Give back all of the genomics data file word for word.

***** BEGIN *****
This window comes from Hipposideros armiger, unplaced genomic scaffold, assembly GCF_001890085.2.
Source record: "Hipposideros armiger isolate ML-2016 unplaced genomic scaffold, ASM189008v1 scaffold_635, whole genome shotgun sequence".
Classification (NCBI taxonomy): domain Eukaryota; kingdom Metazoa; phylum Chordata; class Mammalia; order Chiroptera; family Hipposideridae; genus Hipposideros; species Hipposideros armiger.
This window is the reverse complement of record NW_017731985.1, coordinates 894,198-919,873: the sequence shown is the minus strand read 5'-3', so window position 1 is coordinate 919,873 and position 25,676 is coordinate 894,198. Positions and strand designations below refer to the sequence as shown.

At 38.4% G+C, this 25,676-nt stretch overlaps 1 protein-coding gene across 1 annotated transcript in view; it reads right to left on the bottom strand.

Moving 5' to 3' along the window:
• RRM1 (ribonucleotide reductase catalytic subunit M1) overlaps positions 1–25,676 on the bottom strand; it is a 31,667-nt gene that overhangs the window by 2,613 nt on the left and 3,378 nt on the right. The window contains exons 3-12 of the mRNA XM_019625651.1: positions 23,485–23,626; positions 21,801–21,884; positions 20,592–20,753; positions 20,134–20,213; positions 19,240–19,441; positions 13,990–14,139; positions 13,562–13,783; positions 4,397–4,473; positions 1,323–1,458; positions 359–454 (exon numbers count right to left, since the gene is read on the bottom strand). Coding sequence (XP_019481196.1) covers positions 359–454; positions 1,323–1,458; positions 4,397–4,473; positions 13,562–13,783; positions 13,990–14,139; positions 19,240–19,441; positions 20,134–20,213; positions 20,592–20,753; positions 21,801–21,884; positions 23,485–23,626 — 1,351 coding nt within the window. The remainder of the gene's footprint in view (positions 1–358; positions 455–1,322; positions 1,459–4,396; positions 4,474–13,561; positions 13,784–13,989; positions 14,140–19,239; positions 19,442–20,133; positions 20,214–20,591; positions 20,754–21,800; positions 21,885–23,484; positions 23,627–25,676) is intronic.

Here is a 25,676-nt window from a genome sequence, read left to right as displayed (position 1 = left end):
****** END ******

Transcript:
This window comes from Hipposideros armiger, unplaced genomic scaffold, assembly GCF_001890085.2.
Source record: "Hipposideros armiger isolate ML-2016 unplaced genomic scaffold, ASM189008v1 scaffold_635, whole genome shotgun sequence".
Classification (NCBI taxonomy): domain Eukaryota; kingdom Metazoa; phylum Chordata; class Mammalia; order Chiroptera; family Hipposideridae; genus Hipposideros; species Hipposideros armiger.
This window is the reverse complement of record NW_017731985.1, coordinates 894,198-919,873: the sequence shown is the minus strand read 5'-3', so window position 1 is coordinate 919,873 and position 25,676 is coordinate 894,198. Positions and strand designations below refer to the sequence as shown.

At 38.4% G+C, this 25,676-nt stretch overlaps 1 protein-coding gene across 1 annotated transcript in view; it reads right to left on the bottom strand.

Moving 5' to 3' along the window:
• RRM1 (ribonucleotide reductase catalytic subunit M1) overlaps positions 1–25,676 on the bottom strand; it is a 31,667-nt gene that overhangs the window by 2,613 nt on the left and 3,378 nt on the right. The window contains exons 3-12 of the mRNA XM_019625651.1: positions 23,485–23,626; positions 21,801–21,884; positions 20,592–20,753; positions 20,134–20,213; positions 19,240–19,441; positions 13,990–14,139; positions 13,562–13,783; positions 4,397–4,473; positions 1,323–1,458; positions 359–454 (exon numbers count right to left, since the gene is read on the bottom strand). Coding sequence (XP_019481196.1) covers positions 359–454; positions 1,323–1,458; positions 4,397–4,473; positions 13,562–13,783; positions 13,990–14,139; positions 19,240–19,441; positions 20,134–20,213; positions 20,592–20,753; positions 21,801–21,884; positions 23,485–23,626 — 1,351 coding nt within the window. The remainder of the gene's footprint in view (positions 1–358; positions 455–1,322; positions 1,459–4,396; positions 4,474–13,561; positions 13,784–13,989; positions 14,140–19,239; positions 19,442–20,133; positions 20,214–20,591; positions 20,754–21,800; positions 21,885–23,484; positions 23,627–25,676) is intronic.

Here is a 25,676-nt window from a genome sequence, read left to right as displayed (position 1 = left end):